Selling your financed Renault 

    If your Renault vehicle is financed with either a Personal Contract Purchase (PCP) or Hire Purchase (HP) contract, your contract should state that once you’ve made a certain number of payments you have the right to sell the car and clear the outstanding finance. Learn more about this in our guide to PCP finance

    You can also part-exchange a financed car – this is a common way to update your car when you go down the financing route. Read more about part-exchanging your Renault below.

    Selling your Renault privately

    To sell your Renault privately, the first step is to think about finding a buyer. You may be in a lucky position to already know people likely to make you an offer for your car. If not, you need to try and market your car to its very best potential, within networks likely to have motivated buyers.

    Depending on where you live, and how appealing your Renault is (primarily, age, mileage, and condition affect this, as well as the popularity of the model) you might be able to find a private buyer locally through noticeboards, messageboards, or Nextdoor.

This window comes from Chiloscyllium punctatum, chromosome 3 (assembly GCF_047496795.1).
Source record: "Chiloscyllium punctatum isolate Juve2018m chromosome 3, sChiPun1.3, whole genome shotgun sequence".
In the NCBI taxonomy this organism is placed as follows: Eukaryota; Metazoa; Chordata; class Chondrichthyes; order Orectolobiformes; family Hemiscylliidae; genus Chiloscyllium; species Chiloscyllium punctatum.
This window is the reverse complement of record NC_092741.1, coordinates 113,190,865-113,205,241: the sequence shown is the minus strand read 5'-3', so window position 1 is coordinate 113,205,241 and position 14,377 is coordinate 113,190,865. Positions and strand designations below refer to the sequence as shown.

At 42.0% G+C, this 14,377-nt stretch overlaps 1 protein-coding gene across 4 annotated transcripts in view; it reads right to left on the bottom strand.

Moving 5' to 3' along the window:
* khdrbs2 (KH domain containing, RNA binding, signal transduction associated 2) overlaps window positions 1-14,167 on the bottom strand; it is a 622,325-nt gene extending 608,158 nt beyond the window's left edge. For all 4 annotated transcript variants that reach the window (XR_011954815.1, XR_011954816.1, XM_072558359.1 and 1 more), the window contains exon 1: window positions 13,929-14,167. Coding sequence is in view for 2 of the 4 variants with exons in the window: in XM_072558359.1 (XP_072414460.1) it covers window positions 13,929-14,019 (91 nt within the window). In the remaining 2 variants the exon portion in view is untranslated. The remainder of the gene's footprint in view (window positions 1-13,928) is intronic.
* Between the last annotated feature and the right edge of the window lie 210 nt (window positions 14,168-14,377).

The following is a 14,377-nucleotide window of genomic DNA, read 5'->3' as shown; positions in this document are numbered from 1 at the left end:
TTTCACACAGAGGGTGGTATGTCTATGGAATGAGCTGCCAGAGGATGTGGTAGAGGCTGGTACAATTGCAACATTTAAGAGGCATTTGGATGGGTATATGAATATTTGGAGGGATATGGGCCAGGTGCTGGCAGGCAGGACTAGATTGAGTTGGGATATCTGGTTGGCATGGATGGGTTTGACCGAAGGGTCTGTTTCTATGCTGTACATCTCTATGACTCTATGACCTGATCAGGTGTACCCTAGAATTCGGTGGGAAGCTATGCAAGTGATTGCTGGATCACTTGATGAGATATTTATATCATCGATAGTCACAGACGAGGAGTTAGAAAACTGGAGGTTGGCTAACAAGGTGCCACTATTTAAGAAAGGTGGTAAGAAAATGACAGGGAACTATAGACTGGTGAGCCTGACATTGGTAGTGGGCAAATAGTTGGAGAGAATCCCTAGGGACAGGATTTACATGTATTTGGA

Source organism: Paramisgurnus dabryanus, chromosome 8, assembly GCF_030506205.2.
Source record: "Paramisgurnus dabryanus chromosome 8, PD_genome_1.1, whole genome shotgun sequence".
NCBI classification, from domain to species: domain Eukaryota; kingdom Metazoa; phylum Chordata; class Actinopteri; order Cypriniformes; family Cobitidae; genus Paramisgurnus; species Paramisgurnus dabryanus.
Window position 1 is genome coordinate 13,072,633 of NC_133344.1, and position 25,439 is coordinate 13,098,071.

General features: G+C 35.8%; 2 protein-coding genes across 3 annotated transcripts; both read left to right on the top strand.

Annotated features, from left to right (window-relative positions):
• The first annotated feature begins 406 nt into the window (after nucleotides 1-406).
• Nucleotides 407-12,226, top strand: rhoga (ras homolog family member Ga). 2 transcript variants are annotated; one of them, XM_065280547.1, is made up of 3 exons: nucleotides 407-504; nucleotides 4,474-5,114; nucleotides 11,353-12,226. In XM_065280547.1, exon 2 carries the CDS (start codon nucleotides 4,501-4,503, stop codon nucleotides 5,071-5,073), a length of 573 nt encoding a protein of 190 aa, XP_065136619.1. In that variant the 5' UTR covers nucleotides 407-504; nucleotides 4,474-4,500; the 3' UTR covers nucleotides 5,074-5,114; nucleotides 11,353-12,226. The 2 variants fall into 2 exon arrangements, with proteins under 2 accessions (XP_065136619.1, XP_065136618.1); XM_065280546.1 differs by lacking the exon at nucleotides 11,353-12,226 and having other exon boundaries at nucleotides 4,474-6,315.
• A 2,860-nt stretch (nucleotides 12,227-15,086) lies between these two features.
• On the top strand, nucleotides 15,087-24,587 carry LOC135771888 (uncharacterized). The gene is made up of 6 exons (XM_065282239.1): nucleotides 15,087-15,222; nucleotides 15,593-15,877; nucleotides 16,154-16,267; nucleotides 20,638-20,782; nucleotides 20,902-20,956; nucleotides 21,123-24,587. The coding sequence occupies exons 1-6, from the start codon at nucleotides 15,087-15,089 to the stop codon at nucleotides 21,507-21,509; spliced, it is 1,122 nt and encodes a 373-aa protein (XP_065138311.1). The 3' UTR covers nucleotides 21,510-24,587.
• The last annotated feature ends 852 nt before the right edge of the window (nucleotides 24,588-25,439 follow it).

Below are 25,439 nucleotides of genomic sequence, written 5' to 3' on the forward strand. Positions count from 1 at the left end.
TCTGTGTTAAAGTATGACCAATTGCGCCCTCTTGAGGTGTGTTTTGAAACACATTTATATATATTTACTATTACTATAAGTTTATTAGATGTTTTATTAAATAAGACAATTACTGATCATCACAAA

If you think it’s likely you’ll have to cast a bit of a wider net, you can go down the route of marketing your car yourself on a free or cheap classifieds site like Gumtree, Facebook Marketplace, Shpock, and similar sites. eBay, an auction site, can also be a viable option, although you have to pay fees based on the value of the car. Auto Trader is a nationwide car classifieds site where you can sell your car to private individuals or dealers, and it helps you put together a detailed description of your car, too.

    However you decide to find your buyers, on all of these services it’s up to you to field incoming interest and convert it into viewings and test drives. Having strangers come to your home might make you feel a bit nervous, so it’s best to look into ways to avoid being scammed ahead of this step. 

    There’s no guarantee that you’ll end up having an offer you’re happy with, no matter how many test drives you organise. This can be a frustrating experience. When you do, though, the work doesn’t stop there – you then have to agree on a safe method of payment with your buyer. 

    Selling privately might seem straightforward at first, but there’s a lot of work involved in finding buyers, negotiating a deal, and finalising the sale.

    When all is said and done, and the money is in your account, the work may feel worth it. But, if you get unlucky with your viewers and buyers, and end up having to negotiate hard or having some of your time wasted, you may wish you had gone down a simpler and quicker route.